\ˈɑːtɪkə͡lz], \ˈɑːtɪkəlz], \ˈɑː_t_ɪ_k_əl_z]\
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1. A connected series of propositions; a system of rules. The subdivisions of a document, code, book, etc. A specification of distinct matters agreed upon or established by authority or requiring Judicial action. 2. A statute; as having its provisions articulately expressed under distinct heads. Several of the ancient English statutes were called â€œarticles,â€ (articuli.) 3. A system of rules established by legal authority; as articles of war, articles of the navy, articles of faith, (see infra.) 4. A contractual document executed between parties, containing stipulations or terms of agreement; as articles of agreement, articles of partnership. 5. In chancery practice. A formal written statement of objections filed by a party, after depositions have been taken, showing ground for discrediting the witnesses.
By Henry Campbell Black
As to the matter which ought to be contained in these articles, Lord Eldon gave some general directions in the case of Carlos v. Brook, 10 Ves. 49. " The court," says he, "attending with great caution to an application to permit any witness to be examined after publication, has held where the proposition was to examine a witness to credit, that the examination is either to be confined to general credit; that is, by produciug witnesses to swear, that the person is not to be believed upon his oath; or, if you find him swearing to a matter, not to issue in the cause, (and therefore not thought material to the merits,) in that case, as the witness is not produced to vary the case in evidence by, testimony that relates to matters in issue, but is to speak only to the truth or want of veracity, with which a witness had spoken to a fact not, in issue, there is no danger in permitting him to state that such fact, not put in issue, is false and, for the purpose of discrediting a witness, the court has not considered itself at liberty to sanction such a proceeding as an examination to destroy the credit of another witness, who had deposed only to points put in issue. In Purcell v. M'Namara, it was agreed that after publication it was competent to examine any witness to the point, whether he would believe that man upon his oath. It is not competent, even at law, to ask the ground of that opinion; but the general question only is permitted. In Purcell v. M'Namara, the witness went into the history of his whole life and as to his solvency, & c. It was not at all put at issue whether he had been insolvent, or had compounded with his creditors; but, having sworn the contrary, they proved by witnesses, that he, who had sworn to a, matter not in issue, had sworn falsely to that fact; and that he had been insolvent, and had compounded with his creditors; and it would be lamentable, if the court could not find means of getting at it; for he could not be indicted for perjury, though swearing falsely, the fact not being material. The rule is, in general cases the cause is heard upon evidence given before publication; but that you may examine after publication, provided you examine to credit only, and do not go to matters in issue in the cause, or in contradiction of them, under pretence of examing to credit only. Those depositions," he continued, " appear to me material to what is in issue in the cause; and therefore must be suppressed," See a form of articles in Gresl. Eq. Ev. 140, 141; and also 8 Ves. 327; 9 Ves. 145; 1 S. & S. 469.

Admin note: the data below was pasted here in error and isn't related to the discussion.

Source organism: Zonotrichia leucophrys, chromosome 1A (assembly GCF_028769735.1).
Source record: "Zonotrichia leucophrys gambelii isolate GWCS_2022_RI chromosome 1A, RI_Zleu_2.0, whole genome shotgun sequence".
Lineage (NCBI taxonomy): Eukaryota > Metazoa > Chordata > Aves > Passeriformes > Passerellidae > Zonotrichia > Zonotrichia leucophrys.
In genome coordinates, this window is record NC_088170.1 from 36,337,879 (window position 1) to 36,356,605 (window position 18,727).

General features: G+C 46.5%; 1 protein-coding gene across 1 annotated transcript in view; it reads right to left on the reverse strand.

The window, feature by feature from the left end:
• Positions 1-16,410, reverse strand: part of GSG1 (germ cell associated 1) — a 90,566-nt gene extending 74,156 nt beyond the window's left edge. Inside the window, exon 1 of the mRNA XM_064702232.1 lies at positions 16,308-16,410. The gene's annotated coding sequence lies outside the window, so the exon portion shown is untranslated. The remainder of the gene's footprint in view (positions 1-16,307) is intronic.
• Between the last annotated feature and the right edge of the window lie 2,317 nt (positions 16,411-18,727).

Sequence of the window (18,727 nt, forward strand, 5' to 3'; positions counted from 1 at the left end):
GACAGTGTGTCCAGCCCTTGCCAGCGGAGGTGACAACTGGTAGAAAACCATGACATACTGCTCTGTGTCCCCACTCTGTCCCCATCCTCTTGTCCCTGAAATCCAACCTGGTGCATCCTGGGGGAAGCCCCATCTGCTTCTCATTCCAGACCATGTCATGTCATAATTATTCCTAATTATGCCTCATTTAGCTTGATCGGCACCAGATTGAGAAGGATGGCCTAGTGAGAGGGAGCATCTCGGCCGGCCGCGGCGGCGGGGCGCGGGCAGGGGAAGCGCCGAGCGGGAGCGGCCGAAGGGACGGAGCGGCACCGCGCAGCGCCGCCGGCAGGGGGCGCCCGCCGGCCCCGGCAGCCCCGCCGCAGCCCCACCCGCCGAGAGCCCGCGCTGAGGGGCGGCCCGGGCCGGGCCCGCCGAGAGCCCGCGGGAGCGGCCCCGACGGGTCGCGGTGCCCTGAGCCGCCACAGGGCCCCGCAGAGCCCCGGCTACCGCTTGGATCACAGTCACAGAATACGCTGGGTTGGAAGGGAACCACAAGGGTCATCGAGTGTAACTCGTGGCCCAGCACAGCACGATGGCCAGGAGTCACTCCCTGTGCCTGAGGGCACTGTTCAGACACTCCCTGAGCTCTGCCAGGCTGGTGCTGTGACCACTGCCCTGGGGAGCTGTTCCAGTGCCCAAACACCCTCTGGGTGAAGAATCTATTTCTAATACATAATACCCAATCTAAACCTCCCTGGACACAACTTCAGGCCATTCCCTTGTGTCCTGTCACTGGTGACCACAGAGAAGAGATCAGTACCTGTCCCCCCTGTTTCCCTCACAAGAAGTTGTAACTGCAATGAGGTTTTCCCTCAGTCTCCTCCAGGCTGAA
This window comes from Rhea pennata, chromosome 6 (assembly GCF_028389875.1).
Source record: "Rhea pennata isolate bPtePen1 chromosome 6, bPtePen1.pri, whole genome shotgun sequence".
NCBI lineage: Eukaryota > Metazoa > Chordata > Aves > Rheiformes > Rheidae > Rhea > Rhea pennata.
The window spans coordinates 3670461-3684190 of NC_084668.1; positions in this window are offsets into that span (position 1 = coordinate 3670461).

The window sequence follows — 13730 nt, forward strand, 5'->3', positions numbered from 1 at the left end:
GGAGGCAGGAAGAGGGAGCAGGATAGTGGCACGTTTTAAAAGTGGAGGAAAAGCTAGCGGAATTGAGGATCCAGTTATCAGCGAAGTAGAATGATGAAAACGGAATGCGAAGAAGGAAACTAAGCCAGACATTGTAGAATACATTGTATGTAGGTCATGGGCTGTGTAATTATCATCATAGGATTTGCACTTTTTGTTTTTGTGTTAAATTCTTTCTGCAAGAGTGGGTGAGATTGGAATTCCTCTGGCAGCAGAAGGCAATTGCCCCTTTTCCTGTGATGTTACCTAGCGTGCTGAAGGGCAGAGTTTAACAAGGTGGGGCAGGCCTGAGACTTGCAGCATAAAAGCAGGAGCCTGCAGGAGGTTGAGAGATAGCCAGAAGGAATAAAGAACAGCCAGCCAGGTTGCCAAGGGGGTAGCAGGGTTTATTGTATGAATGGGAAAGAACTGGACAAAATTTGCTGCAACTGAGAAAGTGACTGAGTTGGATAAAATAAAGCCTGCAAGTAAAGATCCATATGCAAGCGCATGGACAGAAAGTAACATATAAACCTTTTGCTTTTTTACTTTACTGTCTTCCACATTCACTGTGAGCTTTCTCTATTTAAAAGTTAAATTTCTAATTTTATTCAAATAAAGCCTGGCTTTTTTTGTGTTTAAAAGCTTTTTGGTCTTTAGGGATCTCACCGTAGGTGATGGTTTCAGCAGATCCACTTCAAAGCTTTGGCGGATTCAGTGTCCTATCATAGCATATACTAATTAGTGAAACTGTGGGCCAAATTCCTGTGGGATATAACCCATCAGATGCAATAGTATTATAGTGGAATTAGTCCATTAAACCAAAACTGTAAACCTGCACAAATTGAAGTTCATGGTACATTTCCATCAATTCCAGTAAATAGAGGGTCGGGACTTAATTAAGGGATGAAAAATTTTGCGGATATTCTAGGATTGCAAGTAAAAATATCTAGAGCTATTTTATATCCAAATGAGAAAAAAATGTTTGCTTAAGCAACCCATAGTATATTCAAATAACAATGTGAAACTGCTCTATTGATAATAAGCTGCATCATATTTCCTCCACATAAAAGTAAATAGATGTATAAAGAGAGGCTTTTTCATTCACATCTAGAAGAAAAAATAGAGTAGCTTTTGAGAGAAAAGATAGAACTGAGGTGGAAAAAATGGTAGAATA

By John Bouvier